Ronda's Reviews > Geography Club

Geography Club by Brent Hartinger
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Feb 20, 09

bookshelves: ya, realistic-fiction


Russel Middlebrook is an average high school sophomore. He doesn’t stand out in sports or in specific social groups. He’s not unpopular—he has friends, but he feels alone. Yes, he’s an average high school student, but he has a secret--he is gay, and he’s pretty sure he’s the only gay student at his high school.

"That night in my bedroom, I logged on to the Net. I said I’d never actually been naked with a guy, but it’s possible that once or twice I might’ve gone to a gay chat room and maybe even gone off for a private chat with a guy or two. I refuse to say any more about this on the grounds that it may incriminate me, but I will say that mostly we really did just chat about innocent things, like how long had we known we were gay and which actor did we think was cute."

"The fact is, there’s a difference between being alone and being lonely; I may not have been completely alone in life, but I was definitely lonely. My secret mission—four years in an American high school—had been an involuntary one, and now I desperately wanted to be somewhere where I could be honest about who I was and what I wanted. I had plenty to say on the topic, but no one to say it to—not my friends, definitely not my parents (don’t get me started). The Internet gave me people to say it to. Problem is, they weren’t real."(Excerpts from Pages 11-12)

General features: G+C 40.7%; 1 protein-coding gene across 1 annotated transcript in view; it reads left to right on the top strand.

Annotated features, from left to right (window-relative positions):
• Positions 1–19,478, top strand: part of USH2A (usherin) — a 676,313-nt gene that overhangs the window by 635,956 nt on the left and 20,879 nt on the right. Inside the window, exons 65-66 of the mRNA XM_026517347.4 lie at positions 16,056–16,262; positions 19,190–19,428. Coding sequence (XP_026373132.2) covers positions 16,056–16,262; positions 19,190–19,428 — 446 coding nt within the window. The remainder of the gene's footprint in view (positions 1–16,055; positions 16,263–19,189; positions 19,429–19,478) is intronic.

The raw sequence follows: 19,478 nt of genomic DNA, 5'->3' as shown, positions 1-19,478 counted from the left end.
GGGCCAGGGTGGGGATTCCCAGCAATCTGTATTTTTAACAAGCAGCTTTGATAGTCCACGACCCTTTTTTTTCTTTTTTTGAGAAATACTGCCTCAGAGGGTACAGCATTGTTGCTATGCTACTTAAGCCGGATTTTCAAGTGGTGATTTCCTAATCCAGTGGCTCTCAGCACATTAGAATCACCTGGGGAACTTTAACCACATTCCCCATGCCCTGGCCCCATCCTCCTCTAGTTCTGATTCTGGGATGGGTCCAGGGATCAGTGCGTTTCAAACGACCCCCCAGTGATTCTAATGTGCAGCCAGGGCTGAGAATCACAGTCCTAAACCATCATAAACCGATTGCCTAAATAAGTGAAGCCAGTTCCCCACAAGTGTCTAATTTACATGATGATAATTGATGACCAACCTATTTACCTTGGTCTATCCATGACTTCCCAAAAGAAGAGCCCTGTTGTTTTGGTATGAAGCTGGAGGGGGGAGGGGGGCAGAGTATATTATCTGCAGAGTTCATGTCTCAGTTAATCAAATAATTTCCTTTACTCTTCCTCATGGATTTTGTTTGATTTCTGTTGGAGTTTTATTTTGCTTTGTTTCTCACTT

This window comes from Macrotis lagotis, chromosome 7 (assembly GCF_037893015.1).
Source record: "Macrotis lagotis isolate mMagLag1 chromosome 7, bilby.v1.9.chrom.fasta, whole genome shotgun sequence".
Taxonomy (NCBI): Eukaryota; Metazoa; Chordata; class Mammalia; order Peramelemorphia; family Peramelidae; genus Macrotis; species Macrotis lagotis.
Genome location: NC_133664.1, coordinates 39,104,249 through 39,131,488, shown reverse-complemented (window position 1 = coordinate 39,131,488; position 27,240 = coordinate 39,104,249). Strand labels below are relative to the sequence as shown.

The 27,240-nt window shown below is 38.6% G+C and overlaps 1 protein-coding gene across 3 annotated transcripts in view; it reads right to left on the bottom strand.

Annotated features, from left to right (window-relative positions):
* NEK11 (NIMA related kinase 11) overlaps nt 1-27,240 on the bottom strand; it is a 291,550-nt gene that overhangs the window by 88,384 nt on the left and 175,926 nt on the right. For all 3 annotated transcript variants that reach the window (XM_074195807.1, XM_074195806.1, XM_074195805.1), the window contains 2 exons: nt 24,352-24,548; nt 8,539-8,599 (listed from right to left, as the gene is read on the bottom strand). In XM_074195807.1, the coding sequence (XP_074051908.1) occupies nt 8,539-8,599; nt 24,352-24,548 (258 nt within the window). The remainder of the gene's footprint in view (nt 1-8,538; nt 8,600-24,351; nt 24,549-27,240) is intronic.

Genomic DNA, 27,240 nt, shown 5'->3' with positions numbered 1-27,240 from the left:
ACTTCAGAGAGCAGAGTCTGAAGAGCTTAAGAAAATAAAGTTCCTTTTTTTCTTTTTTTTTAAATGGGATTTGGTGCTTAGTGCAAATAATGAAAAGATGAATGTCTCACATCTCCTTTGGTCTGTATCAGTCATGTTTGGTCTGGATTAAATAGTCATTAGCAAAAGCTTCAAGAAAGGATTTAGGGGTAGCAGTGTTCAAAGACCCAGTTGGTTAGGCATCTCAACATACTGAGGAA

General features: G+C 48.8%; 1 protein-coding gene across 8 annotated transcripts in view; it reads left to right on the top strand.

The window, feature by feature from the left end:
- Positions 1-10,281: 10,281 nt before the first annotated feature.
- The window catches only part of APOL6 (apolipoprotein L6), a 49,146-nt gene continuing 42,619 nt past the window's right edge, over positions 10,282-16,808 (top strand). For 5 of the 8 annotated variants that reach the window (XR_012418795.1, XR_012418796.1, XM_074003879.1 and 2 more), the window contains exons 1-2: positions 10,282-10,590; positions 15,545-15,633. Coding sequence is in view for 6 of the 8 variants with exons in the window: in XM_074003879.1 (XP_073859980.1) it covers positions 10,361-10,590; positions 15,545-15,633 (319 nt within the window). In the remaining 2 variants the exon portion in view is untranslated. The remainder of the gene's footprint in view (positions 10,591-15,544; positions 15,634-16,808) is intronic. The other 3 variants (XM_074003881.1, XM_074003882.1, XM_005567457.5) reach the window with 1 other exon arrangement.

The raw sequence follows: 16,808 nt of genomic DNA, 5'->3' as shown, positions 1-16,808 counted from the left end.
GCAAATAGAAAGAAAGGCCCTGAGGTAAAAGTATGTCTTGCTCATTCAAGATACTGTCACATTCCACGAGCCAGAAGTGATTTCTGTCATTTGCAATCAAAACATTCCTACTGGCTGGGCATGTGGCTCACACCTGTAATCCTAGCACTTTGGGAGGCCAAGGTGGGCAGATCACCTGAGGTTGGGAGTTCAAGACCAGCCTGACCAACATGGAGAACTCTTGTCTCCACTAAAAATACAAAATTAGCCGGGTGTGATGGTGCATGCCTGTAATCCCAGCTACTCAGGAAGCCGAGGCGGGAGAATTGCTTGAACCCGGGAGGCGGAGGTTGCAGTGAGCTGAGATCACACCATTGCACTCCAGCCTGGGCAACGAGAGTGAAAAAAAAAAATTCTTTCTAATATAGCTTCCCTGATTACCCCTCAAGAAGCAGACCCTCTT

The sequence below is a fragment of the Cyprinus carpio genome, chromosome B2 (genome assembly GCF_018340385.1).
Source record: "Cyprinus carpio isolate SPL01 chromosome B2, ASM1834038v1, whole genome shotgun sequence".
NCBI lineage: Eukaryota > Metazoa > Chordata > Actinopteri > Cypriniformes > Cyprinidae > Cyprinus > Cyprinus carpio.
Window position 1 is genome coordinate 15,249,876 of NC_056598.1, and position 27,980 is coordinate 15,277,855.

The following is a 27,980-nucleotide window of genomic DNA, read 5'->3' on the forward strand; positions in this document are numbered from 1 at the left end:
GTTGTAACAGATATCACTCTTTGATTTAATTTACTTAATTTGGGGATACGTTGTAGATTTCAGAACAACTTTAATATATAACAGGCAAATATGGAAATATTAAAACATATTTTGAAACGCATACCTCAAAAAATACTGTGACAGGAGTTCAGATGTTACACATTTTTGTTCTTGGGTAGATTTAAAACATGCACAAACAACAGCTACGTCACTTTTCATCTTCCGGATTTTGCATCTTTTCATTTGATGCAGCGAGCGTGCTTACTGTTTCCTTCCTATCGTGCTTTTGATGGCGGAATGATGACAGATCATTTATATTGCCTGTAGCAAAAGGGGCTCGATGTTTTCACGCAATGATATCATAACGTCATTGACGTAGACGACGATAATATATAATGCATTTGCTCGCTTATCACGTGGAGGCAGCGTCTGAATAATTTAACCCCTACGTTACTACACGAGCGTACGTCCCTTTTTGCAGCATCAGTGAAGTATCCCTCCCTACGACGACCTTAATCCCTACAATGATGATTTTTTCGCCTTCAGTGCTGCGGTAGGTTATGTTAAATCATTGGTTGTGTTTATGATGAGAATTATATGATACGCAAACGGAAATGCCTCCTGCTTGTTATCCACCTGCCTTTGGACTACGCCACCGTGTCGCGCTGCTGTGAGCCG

After this discussion, Russel goes into an online chatroom for gay teens and notices that his city’s name has been added. Could there be another gay teen in his town? His school? If Russel identifies himself to this other person, all his careful work at “playing it straight” could just blow up in his face. What would you do? Would you go meet this person? Whether you’re gay, straight, or not really sure, you won’t want to miss what happens next.

Notes:

This book has won several awards and honors, is thoughtfully written, witty and definitely thought provoking. I suspect that most readers will recognize some of their own high school cliques, the cafeteria(!), and maybe even some of their own peers. Russel’s voice rings true in the sense of every high school student’s search for their own identity, their own place. It was no surprise to find out that it was semi-autobiographical. It might suffer somewhat from the notion that it’s just “a gay book,” which would be a real shame because there really is something there for anyone who is in or who has ever been in high school.
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